Growing up in Italy’s Highlands, Giuseppe Terminiello fell in love with food from a young age. Over 30 years ago, his family owned a restaurant in the island town of Capri, where his chef grandmother controlled the kitchen with unmatched pride and second-to-none swagger. She treated customers like family, not just because it was good for business, but because it was all they knew.
“You don’t have too many choices,” said Terminiello. “90 percent of people leaving the island, they go up with the train. So I choose to work in the restaurant business.”
Despite being in a country as synonymous with food as Italy is, Terminiello remained relentless. He was eager to expand his worldview without sacrificing what he learned from his family. And after forging a surreal career path blazing through places like the U.K., Bermuda Islands, and Canada, Terminiello settled in San Francisco and eventually founded his current restaurant, Piccolo Forno.
Located off Columbus Ave. in Russian Hill, Piccolo Forno sports a fresh and modern look that juxtaposes the classic Capri restaurant Terminiello grew up with. Durable cherry red chairs replace dark wooden seats as dining area lights shine bright. Italian words and phrases in white are slapped on one of the walls. Yet through its meals, it captures the same essence of home, packing a level of quality that keeps customers coming back for seconds.
Of course, the menu offers popular Italian dishes – like fettucini alfredo and lasagna – that Americans love. But it also allows customers to try less common items in Italian-American dining, widening their taste pallets in an already-popular cuisine. Bucatini and Gnocchi add depth to the pasta menu, and arugula and bresaola make the salad menu exciting. And the pizza hardly ever becomes an afterthought since numerous fresh pies are always on display. The Capriccosa pizza rings home for ownership, and the Margherita is a fan favorite.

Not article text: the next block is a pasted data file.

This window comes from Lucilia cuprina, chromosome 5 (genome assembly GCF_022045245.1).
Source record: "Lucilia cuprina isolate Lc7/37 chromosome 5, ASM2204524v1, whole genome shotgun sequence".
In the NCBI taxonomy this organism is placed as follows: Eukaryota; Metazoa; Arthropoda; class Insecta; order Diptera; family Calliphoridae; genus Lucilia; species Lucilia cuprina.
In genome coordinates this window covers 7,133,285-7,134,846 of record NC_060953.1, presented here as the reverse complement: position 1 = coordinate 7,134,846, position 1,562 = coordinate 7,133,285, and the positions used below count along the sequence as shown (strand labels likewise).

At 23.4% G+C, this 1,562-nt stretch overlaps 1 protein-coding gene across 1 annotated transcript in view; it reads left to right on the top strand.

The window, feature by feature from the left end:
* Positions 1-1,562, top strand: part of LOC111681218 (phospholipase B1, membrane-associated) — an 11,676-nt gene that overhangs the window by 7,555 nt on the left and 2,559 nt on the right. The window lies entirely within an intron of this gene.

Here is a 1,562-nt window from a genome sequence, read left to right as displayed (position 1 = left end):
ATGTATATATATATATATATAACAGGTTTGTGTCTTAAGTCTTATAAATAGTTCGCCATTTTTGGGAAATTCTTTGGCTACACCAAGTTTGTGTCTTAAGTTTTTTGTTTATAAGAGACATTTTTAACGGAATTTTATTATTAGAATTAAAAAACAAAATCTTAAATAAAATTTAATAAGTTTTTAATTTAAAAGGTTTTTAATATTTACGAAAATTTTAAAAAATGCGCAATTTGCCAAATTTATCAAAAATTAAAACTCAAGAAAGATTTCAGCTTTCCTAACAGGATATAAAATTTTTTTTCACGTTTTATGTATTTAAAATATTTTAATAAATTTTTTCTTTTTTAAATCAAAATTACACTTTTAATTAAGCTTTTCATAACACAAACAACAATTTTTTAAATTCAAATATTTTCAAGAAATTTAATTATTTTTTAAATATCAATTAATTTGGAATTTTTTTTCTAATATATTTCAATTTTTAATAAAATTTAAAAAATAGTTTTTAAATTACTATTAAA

Seemingly every San Francisco restaurant has suffered due to COVID-19. And Piccolo Forno has recently seen its establishment go from a sit-down Italian spot to a business more dependent on delivery than ever.
“80 percent of the business was all delivery,” said Terminiello when discussing recent sales. “Without the support of the customer, the people, I don’t go anywhere. So I always open up business.”
What’s most intriguing about the drastic shift in this consumer trend is the fact it has also impacted the demographics of Piccolo Forno’s in-store customers. Giuseppe claims younger customers are the only ones eating inside and picking up.
“The youngest people, they like to go out, they go to have drinks. But the older generation…they feel a little bit more high risk,” said Terminiello. “It’s very rare to see them.”
Baby Boomers – or just Boomers – are not visiting his store as often as the pandemic has taken over. Since COVID-19 reportedly leaves older generations in greater peril, Boomers have been more hesitant to visit public spaces. And they are not ordering often via delivery services like UberEats and DoorDash, leaving some questions unanswered about when or if they will return to restaurants like Piccolo Forno.
Even though Giuseppe yearns to serve as many people as he possibly can, he’s not letting the inconvenience ruin his spirits.
“I think now is a tough time for everyone. From the landlords to the rents for all restaurants, to the properties for the apartments,” said Terminiello.
“The other things, we need to be smart, we need to be together. San Francisco is a great city…we handle this situation very, very, very good. Thank you to everyone for supporting all the restaurants.”
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